He was Beezelee’s protector. She should have been his! But his personality was much bigger than he was, and stronger. Once, the younger thugs of our herd came up behind him while he was stealing a drink from a stall barrel, and hardly lifting his head, he hammered backward with both hind feet, one, two, three times! He only connected once, but only because those guys were fast at scattering! And they didn’t push it, as sometimes they will – Charlie engendered great respect simply because he felt he deserved it. His pride and presence, his years of experience, his self-confidence all combined to give him the space he needed. And he gave Beezelee the confidence to wander around that she seems to have lost since his passing. He followed her, like a Secret Service bodyguard clearing the area of bad guys just by being there! At different times, various geldings showed interest in Beezelee, including Durango who went nuts over her for about 2 months, and for that time only, I saw Charlie step aside. I wonder if he knew he couldn’t be involved in that kind of activity. How often I wondered if he had pain from that tumor. But if he did, he never let on. He did what he could to be a strong protector for his lady, and let the rest go.

Other than Beezelee, Charlie seemed to see the other horses at an indistinct herd. He didn’t make friends with the other geldings. He didn’t pursue or show interest in any other mares. He focused on Beezelee and food. And food meant, he focused on me. Every time he saw me, he changed direction and bee-lined right for me. And sometimes, when he was really hoofing it, I worried! He had a bum hind leg, what if he couldn’t stop? I’d be toast. But I carried cookies and carrots to be sure I’d have a snack for him. (On my birthday last month, a supporter sent me a grinder/slicer machine, and I used that to shred carrots for him – he’d eat them anyway, but I think they went down easier and I could give him more.) Sometimes, he’d run to his stall gate and lean into the chain – and I’d have to scold him and push, HARD, to get him to back up enough that I could undo it! FOOD! The stuff of his every waking thought, and I bet he dreamed of it too. He got twice the pellets any other horse on this lot gets, and it still wasn’t enough. The doc and I talked about it several times, as I was frustrated by his failure to gain, but that’s apparently one of the hallmarks of an active cancer.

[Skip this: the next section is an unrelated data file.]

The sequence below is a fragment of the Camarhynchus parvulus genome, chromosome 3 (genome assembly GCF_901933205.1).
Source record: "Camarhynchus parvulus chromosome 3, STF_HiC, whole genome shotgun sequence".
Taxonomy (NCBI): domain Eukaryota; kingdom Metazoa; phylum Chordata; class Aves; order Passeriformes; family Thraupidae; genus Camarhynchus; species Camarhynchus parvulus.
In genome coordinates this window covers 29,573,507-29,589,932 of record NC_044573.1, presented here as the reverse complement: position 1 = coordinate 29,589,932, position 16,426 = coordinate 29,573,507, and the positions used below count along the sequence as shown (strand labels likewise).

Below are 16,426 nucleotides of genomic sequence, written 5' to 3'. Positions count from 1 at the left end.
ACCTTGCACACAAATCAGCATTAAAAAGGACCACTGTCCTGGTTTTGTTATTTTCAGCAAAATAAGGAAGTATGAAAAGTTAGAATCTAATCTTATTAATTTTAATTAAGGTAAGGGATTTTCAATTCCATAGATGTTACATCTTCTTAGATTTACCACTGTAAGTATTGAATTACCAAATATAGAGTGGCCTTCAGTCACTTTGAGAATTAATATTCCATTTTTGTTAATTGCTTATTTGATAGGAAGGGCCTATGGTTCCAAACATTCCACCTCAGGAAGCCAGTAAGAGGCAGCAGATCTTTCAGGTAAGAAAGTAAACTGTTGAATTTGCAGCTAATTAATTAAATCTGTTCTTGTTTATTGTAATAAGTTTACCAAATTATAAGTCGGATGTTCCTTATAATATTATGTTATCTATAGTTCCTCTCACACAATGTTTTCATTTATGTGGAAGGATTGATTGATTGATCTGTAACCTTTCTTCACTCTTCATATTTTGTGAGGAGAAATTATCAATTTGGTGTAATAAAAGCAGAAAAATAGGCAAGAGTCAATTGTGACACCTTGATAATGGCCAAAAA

So yes, I had many reminders that Charlie’s time was short. But his will was so strong, his spirit so bright, that even as I filmed him in his last hour, and I knew his situation was dire, I hoped Dr. Z could do something for him. But it was not to be.

Of course I cried as he died. But I got a hold of it – this was really NOT a surprise. But later in the day, Katja called. What is it about hearing someone cry, that makes you cry too? But still, I got a hold of it. And then I had to turn his bucket over. I stood there whimpering, so unhappy, and as I walked the line feeding, I stopped with Beezelee, because I couldn’t face his empty stall. How do we lose someone like Charlie? Whose personality filled the space for 20 feet around him? Why does the world have to feel so empty, with him gone? How did this great gentle but spirited guy work for humanity for most of his life, providing gentle therapy and lending his strength to the injured and damaged humans, only to be tossed aside like an old couch? What does a horse have to do, to earn our love and respect? Here, at the Golden Carrot, Charlie was loved and respected as he so deserved. And he will be profoundly missed.